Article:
When most visitors drop by the Mendenhall Glacier Visitor Center, they don't realize the book store is operated by the Alaska Natural History Association, which publishes many of the books sold there.
"ANHA is a nonprofit support partner to land management agencies in Alaska," said Executive Director Charlie Money of Anchorage. "We work with the U.S. Fish and Wildlife Service, the Bureau of Land Management, the U.S. Forest Service, and Alaska state parks in providing educational services and educational materials."
The group's board members will be in Juneau this weekend for their annual board meeting.
Keeping a relatively low profile for several decades, ANHA has operated at sites such as the Mendenhall Glacier and the Eagle River section of the Iditarod Trail. At 36 different Alaskan sites, the group determines what materials are needed and has those materials written, edited and published. In remote places, such as King Salmon, they may be the only book store and may be expected to pitch in with school book sales.
ANHA was incorporated in 1959 but existed before statehood as the Mt. McKinley Park Association. It slowly grew as other parks and refuges were established. In recent years, ANHA has taken a broader approach to helping its partners get exhibits and other projects together and reach their educational goals, Money said.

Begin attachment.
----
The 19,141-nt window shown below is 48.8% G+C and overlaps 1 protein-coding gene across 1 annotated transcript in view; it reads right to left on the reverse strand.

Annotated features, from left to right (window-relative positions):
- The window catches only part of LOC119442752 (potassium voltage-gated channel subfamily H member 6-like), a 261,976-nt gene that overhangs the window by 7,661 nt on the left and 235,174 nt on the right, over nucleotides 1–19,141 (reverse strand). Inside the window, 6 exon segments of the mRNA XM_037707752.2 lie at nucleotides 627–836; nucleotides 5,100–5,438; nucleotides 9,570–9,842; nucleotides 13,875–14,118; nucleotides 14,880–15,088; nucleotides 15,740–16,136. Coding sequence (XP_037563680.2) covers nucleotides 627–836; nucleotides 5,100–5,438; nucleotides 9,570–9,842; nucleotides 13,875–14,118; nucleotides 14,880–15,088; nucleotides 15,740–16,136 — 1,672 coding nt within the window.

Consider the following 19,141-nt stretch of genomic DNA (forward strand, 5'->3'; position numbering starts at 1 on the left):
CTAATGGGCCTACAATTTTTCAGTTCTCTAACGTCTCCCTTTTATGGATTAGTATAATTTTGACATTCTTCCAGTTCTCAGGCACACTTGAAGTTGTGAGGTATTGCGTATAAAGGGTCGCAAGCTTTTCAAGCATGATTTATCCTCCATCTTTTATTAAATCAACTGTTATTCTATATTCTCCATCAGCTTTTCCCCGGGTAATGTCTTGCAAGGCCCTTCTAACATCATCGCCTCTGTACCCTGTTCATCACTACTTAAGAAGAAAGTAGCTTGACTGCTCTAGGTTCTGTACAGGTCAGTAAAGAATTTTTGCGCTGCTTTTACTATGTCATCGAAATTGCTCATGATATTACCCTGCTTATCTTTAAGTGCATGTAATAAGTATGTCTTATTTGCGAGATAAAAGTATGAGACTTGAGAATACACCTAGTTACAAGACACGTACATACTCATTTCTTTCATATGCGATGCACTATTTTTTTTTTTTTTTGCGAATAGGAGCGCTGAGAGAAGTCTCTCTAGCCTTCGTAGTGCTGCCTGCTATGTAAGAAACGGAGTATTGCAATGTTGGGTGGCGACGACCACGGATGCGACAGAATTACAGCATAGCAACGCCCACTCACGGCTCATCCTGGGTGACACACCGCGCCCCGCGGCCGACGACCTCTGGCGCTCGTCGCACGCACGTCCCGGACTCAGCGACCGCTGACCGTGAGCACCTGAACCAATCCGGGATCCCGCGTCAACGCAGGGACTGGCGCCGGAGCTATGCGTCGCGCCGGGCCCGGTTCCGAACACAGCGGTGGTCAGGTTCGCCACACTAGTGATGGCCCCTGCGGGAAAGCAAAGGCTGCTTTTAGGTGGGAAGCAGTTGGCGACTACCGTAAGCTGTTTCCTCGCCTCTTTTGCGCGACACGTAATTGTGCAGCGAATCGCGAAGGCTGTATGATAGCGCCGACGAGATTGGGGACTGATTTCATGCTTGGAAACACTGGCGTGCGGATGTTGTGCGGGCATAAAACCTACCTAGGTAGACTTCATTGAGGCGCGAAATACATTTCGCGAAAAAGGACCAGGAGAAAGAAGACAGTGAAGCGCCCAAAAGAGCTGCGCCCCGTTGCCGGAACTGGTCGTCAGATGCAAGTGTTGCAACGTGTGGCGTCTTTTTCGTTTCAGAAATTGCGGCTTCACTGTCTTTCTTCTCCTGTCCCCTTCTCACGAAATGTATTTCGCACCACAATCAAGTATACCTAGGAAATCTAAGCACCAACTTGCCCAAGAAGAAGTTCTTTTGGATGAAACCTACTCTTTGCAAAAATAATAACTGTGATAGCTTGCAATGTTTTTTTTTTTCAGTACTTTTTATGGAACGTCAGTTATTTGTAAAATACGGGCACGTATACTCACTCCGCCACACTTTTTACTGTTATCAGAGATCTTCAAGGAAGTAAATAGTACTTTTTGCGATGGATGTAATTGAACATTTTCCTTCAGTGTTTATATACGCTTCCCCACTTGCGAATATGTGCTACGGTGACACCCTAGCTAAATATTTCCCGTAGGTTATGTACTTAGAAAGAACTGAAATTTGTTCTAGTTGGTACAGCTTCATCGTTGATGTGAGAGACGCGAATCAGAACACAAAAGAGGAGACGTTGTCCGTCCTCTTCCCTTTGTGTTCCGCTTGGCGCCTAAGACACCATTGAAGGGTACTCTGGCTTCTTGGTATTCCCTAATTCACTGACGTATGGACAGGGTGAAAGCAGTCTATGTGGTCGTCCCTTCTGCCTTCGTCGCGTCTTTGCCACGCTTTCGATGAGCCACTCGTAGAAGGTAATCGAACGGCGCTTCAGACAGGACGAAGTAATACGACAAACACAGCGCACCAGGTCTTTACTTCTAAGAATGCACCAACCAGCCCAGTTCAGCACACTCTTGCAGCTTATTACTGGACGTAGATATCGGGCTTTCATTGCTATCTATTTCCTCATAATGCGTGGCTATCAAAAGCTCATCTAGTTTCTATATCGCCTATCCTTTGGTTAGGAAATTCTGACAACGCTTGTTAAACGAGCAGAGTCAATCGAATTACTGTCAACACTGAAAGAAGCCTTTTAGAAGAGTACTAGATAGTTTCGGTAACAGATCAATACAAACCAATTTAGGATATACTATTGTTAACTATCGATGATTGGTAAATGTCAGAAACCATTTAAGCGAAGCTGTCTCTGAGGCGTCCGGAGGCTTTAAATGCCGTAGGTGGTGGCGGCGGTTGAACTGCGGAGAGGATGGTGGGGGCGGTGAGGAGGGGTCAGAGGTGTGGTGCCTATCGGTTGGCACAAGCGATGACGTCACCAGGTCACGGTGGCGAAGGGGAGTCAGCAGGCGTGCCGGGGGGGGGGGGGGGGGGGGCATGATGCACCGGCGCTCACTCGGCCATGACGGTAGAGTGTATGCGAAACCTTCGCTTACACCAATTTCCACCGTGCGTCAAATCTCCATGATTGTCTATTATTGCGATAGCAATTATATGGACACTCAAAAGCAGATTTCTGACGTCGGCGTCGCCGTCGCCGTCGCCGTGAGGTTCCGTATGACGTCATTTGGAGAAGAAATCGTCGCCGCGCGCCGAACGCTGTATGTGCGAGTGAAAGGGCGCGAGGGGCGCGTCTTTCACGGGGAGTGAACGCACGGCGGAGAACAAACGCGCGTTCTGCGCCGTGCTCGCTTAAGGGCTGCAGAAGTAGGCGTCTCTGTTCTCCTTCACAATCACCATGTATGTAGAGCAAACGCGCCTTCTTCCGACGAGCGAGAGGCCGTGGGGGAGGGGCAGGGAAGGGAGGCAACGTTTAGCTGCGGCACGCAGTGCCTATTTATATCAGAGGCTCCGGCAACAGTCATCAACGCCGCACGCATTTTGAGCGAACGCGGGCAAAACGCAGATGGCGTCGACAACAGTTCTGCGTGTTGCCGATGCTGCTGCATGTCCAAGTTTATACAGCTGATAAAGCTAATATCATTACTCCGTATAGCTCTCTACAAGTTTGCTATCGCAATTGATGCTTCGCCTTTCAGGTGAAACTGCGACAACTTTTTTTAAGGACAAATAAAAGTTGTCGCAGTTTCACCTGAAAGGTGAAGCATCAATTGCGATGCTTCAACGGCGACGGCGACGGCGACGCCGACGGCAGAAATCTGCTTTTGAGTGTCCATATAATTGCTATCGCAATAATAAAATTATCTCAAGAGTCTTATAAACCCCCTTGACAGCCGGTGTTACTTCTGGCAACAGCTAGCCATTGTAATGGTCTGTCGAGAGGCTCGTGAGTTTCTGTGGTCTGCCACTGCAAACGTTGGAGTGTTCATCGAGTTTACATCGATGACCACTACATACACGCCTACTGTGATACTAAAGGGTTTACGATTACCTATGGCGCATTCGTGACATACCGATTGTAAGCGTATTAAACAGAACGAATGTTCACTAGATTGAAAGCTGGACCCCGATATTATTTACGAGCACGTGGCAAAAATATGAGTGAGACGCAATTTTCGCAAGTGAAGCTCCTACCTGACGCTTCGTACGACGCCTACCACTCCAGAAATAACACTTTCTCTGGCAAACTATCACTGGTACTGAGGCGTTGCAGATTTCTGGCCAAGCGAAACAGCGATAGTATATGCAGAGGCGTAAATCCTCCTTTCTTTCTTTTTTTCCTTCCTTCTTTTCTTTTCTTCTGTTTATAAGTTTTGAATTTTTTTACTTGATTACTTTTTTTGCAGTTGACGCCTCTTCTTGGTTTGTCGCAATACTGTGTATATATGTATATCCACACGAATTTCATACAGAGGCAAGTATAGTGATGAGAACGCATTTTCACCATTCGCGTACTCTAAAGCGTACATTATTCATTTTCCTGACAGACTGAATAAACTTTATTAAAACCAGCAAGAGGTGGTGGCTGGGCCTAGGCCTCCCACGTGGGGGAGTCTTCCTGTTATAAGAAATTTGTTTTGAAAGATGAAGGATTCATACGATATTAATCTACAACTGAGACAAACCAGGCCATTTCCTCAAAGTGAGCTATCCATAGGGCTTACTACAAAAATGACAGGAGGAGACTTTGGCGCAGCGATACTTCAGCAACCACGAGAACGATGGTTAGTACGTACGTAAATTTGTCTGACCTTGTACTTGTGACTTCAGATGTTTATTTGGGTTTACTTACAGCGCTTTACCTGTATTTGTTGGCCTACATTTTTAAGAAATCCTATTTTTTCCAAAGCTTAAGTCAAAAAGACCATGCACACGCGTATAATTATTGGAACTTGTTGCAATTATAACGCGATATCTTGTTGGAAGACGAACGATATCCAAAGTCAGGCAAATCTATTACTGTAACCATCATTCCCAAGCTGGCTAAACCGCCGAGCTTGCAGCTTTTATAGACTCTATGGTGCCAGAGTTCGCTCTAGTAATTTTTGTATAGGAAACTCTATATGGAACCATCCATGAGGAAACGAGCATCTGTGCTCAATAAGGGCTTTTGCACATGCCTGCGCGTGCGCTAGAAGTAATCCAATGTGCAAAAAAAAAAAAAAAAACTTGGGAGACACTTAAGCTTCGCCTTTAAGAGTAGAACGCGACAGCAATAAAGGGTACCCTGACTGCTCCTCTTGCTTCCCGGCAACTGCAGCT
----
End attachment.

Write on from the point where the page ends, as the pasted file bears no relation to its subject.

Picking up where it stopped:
"Our mission remains the same: To educate the public and increase their understanding of the value of natural resources contained in public lands," Money said. "We are not an advocacy organization; we are an educational organization working hand-in-hand with public partners, doing things they are not able to do."
ANHA is beginning a major push for memberships. Benefits include receiving a twice-annual newsletter and a 15 percent discount at all of their sites in Alaska as well as at most Forest Service visitor centers through the United States. Memberships are $15, but may increase to $20 by summer 2001.
Of the 1,300 new memberships so far in 2000, Money estimates 1,000 of those who signed up were tourists, and he hopes to increase this number dramatically in coming years.
"It's a great opportunity for (tourists) to stay in touch with things that made their visit special," he said.
The Alaska Natural History Association will hold its annual board meeting Friday through Sunday in Juneau. The public is invited to attend a reception from 6 to 8 p.m. Friday at the glacier visitor center.
"One of the reasons we are having the reception in the remodeled visitor center is to acquaint some of our board with one of the older Forest Service visitor centers in the country," Money said.
For more information, check the ANHA Web site at www.alaskanha.org.
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